Researchers in Belgium are attempting to reimplant testicles in men who lost their fertility during childhood cancer treatment.
Ellen Goossens of Vrije University in Brussels (VBU) and her Biology of the Testis group have dedicated themselves to researching the loss of male fertility following cancer treatment. They are now the first group to have received the green light from an ethics committee to reimplant previously frozen testicular tissue in male cancer survivors. If successful, sperm cells will develop normally, restoring fertility to these patients.
Goossens said support from the Research Foundation – Flanders and the Kom op tegen Kanker (Stand up against Cancer) charity allowed the group “to develop a protocol for the preservation and transplantation of testicular tissue.”
Since 2002, 128 boys have had their testicular tissue banked
“A study is currently underway in which boys who have had tissue banked are further followed up [with] so that we can investigate whether their puberty is proceeding normally and whether they [will be] fertile in adulthood. This is important because too little is still known about the effects of cancer treatments at a young age.”
The team plans to complete its first transplant this year.
Commenting on the region’s investment in science, Flemish Minister of Science Policy Hilde Crevits praised the “ground-breaking cancer research by Flemish scientists.” She said that in concert with the cancer charity, her government is focusing “on better screening for skin and lung cancer and the effect of immunotherapy. We hope that these studies will also yield ground-breaking results in the future.” As part of that effort, Crevits has made an additional investment of $916,000 in cancer research.
Other research in Belgium is being conducted at the Catholic University of Leuven, Ghent University and Antwerp University. Researchers at these institutions are jointly probing how CT scans can be optimized to better screen patients for deadly lung cancer. Screening has already been shown to reduce the probability of death in men by 26 percent and by 41 percent in women, according to VBU. At the Catholic University of Leuven, research on immunotherapy is underway to determine why some patients respond better to immunotherapy than others.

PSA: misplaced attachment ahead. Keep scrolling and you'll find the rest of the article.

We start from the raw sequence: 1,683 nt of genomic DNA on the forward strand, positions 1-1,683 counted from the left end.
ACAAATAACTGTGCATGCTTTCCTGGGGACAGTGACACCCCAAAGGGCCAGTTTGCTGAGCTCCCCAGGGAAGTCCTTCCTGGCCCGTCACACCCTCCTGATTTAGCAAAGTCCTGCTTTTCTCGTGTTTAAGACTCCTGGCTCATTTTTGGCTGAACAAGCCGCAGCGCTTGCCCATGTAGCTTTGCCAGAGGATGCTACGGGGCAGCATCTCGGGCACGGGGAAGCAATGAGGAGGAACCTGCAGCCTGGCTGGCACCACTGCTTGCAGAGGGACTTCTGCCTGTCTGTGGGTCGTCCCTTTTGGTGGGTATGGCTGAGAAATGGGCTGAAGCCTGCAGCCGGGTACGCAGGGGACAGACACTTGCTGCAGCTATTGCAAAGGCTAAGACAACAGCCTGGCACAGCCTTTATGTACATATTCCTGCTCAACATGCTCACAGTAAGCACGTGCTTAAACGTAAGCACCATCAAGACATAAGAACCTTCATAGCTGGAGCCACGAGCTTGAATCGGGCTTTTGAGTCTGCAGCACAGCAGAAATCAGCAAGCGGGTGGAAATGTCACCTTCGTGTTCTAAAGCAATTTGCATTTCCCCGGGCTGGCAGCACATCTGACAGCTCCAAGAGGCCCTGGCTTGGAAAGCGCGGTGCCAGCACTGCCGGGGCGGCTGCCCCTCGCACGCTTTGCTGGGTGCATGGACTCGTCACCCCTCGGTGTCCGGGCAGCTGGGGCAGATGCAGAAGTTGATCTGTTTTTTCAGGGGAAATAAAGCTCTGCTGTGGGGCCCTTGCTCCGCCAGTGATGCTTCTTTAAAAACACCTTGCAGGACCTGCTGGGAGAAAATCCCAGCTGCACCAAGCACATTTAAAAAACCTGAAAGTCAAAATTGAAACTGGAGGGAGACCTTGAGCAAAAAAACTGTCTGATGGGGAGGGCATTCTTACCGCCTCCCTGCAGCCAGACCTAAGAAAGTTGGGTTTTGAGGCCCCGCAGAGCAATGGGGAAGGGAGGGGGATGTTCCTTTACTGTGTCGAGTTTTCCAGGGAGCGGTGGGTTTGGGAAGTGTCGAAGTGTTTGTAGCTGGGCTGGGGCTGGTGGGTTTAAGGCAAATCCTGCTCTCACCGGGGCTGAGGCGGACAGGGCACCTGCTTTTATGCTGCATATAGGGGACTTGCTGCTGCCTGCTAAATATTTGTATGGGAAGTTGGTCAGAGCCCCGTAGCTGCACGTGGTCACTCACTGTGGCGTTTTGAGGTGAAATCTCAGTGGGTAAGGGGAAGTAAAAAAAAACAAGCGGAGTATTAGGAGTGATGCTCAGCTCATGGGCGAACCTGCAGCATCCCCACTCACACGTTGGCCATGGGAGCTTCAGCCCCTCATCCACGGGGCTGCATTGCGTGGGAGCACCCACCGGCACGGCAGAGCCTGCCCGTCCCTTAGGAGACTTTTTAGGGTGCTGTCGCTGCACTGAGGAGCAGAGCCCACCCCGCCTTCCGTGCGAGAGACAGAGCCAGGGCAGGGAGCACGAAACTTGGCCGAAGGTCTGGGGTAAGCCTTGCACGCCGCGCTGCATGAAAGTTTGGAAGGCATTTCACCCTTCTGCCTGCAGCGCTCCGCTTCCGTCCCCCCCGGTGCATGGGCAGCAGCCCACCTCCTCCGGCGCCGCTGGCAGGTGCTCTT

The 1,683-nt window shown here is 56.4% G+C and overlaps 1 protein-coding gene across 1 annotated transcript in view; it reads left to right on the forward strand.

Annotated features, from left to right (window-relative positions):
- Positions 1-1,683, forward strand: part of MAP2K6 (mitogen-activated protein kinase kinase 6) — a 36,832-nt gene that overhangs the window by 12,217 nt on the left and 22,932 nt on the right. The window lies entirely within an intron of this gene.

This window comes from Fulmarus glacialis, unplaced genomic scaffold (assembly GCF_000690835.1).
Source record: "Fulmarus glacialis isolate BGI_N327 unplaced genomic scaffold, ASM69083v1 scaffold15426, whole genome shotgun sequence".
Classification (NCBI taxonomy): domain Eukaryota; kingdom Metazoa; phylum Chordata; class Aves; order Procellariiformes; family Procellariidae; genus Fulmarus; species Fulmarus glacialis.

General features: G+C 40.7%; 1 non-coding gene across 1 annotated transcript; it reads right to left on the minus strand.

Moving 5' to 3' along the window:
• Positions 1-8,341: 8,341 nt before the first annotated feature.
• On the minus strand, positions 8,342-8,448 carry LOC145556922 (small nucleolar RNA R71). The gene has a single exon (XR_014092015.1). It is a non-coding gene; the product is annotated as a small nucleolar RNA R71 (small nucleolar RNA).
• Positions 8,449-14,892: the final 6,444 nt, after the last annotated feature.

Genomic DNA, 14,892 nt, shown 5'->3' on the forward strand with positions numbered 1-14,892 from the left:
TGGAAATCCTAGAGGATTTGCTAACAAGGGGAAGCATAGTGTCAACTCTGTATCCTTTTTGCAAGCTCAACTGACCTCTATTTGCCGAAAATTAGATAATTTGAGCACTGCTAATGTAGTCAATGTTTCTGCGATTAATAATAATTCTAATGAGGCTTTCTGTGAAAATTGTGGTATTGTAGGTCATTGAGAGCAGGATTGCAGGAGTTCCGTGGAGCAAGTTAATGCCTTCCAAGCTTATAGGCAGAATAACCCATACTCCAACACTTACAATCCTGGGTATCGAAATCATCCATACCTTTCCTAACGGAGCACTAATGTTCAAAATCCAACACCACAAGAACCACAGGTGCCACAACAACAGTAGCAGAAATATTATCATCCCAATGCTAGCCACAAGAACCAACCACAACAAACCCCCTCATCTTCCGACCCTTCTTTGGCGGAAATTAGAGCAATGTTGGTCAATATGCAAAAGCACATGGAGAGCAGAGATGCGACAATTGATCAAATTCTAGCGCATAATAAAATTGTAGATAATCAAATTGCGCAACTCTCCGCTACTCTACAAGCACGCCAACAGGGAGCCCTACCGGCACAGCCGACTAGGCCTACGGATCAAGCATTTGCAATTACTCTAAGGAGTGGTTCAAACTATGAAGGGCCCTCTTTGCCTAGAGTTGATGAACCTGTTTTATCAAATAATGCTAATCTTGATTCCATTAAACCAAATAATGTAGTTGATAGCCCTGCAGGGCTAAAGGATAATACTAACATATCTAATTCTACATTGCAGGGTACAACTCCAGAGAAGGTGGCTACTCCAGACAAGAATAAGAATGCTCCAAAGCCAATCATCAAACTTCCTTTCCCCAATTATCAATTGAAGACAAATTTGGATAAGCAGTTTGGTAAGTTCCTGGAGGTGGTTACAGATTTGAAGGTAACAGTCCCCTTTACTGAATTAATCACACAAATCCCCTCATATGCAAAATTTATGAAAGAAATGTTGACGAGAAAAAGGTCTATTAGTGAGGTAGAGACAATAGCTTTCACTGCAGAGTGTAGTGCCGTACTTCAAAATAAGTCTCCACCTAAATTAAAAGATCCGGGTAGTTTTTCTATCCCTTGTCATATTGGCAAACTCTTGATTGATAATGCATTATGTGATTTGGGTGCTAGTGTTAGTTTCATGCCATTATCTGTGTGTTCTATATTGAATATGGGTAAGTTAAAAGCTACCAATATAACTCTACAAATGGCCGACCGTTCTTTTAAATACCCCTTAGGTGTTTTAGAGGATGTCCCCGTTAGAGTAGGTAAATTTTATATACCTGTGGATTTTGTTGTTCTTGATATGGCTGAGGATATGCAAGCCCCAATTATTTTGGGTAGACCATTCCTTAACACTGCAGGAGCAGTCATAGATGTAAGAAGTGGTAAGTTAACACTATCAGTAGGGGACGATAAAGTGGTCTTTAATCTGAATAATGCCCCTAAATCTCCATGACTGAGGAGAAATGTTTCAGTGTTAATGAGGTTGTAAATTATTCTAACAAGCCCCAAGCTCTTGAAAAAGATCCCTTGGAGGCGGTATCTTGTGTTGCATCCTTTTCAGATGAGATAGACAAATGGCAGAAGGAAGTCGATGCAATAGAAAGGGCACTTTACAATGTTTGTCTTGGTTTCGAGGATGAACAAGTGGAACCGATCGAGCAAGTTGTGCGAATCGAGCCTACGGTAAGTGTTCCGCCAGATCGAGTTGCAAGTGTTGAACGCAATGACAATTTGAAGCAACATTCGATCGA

Various forms of cancer therapy can be detrimental to testicular tissue at any stage of life, according to a 2014 paper appearing in the journal Translational Andrology and Urology. Cells that produce testosterone and sperm can be permanently damaged by the treatment. Cryopreservation of testicular tissue and/or semen are options for men to become fathers after cancer treatment. However, cryopreservation of semen from boys is not currently possible.
In 2019, a primate was born for the first time from sperm produced from testicular tissue that had been grafted onto an adult primate. Published in the journal Science, the resulting breakthrough is believed to be another step toward allowing men made infertile by cancer therapy before puberty to father children in adulthood.
Edited by Siân Speakman and Kristen Butler